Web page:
2022’s fireworks in Valencia, midnight on March 15 In addition to the wonderful colors, these presentations feature crescendos of chest pounding sound. Each day at 2:00 there is a mascleta, with little color and 8 minutes of blasts with a superb crescendo.
Fallas is an annual festival famous for it’s wonderful statues, called “fallas,” magnificent mascletas (daytime thunderworks) and fireworks (at night), marching bands by the hundreds and the women who march with them in traditional silk dresses, as well as sound and light shows.
Here is my slide show of photos from Fallas 2017, set to Himno de Fallero, Hymm of the Fallero (member of the local organizations that make Fallas happen).
The first video is a small Fallas. The second is a huge one in front of city hall.
Fantastic! A major aspect of Fallas, Valencia, Spain’s annual festival. More to come!
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There you will find photos of various Fallas (foam and wooden sculptures often satirical in nature and up to 75′ tall) as well as a video of the amazing street lights which are also famous, and the sound and light shows they do nightly during Fallas (March 1-19 each year).
Here’s a short explanation and two photos from the first mascleta of Fallas 2015!
Here are some shots from last night’s walk. The first one will give you an idea of the size of these “fallas”. Note on my right some other pieces that will be incorporated into the structure. The second photo is a closeup of a “ninot”, another piece of the same falla. Cute, no? The third photo shows various ninots/munecos as delivered to the intersection where they will be assembled, a few blocks from the first one. The fourth is another ninot. It is shrink-wrapped, but looks a a bit like a lobster???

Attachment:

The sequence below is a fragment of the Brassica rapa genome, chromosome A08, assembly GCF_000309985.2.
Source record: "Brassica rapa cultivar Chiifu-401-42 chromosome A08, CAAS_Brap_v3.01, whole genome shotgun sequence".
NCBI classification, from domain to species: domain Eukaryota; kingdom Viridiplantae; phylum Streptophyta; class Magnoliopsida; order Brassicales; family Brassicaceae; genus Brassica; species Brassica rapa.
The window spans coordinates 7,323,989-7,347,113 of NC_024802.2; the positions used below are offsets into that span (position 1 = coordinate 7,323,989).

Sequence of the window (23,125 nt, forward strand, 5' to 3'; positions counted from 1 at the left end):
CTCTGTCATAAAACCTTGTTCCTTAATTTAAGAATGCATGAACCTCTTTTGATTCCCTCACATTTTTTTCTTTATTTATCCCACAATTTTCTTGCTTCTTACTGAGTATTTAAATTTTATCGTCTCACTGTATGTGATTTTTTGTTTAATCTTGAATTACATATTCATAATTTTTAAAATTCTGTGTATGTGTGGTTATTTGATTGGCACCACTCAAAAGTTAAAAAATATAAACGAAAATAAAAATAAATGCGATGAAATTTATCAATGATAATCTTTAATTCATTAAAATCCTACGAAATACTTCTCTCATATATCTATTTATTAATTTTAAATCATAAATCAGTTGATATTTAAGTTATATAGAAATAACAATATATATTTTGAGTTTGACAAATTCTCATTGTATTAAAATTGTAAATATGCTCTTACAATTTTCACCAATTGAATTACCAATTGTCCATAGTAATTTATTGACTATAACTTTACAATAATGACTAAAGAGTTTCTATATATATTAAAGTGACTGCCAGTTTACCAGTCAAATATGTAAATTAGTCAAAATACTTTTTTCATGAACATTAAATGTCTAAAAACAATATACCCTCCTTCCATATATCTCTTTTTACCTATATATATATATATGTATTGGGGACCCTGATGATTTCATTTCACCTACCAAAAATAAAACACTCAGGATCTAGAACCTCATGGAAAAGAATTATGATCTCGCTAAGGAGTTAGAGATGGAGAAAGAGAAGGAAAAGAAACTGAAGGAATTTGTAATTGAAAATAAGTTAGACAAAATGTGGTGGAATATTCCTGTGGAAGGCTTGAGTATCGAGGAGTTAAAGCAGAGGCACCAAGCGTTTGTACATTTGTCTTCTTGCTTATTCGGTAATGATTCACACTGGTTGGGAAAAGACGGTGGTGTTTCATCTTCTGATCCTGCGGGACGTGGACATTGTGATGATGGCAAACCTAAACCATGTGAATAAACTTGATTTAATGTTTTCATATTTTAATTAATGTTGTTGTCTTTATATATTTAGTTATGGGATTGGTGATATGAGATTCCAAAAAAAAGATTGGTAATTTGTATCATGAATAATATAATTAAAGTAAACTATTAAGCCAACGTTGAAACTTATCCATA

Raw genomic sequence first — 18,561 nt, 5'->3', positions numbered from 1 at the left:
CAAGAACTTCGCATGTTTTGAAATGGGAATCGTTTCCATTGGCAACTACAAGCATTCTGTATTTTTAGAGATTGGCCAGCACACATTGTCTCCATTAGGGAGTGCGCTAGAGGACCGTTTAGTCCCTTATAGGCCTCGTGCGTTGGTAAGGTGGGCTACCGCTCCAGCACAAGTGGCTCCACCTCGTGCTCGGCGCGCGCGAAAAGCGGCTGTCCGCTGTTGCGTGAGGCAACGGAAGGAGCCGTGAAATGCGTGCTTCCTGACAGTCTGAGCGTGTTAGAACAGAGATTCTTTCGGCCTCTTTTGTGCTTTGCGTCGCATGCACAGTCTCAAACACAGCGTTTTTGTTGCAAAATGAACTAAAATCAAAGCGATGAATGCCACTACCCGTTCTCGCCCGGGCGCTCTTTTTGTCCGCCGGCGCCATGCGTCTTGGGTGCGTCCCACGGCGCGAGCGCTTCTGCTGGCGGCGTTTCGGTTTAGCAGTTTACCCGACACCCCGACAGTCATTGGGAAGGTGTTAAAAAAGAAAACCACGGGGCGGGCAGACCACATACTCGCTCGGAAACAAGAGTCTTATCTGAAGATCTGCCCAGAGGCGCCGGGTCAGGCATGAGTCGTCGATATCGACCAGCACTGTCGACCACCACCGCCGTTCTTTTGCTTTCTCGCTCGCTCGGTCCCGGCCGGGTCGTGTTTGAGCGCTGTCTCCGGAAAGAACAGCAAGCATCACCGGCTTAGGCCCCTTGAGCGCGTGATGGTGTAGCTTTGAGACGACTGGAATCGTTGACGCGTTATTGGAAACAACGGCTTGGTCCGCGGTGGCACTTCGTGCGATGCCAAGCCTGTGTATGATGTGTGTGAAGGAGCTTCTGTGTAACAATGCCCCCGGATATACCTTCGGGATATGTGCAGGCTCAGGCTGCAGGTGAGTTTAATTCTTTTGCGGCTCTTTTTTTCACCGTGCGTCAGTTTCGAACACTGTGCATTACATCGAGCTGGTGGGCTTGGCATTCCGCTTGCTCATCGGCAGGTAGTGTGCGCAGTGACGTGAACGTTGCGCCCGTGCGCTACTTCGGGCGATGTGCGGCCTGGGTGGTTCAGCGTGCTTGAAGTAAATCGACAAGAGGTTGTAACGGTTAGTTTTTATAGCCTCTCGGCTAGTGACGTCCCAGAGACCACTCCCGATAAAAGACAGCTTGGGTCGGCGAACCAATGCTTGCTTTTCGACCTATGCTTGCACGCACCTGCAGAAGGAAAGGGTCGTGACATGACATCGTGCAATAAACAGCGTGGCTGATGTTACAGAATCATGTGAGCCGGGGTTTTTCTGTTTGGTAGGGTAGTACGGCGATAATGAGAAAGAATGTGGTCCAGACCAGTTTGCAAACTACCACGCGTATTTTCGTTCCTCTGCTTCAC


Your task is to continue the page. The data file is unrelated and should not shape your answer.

The fallas have never been assembled before and the pieces are built at different locations. So the actual assembly of the falla is often fraught with unexpected difficulties, and is therefore closely watched by passersby. All must be complete by a certain time on the 15th of March, opening day Fallas week.
The last photo is of the Mercado de Colon at almost sunset. You can also see an example of the street lighting that is cropping up all over the city. Each neighborhood is responsible for its own falla and street decorations. Also going up are large tents where the neighborhood groups will have “block parties” for their members. These may go on for five days. Some will be open to the public, for a small fee – the members of these organizations pay dues all year so they can eat and drink at these events. They can’t afford to feed all the tourists for free.
Note what people are wearing. Spring has not yet arrived.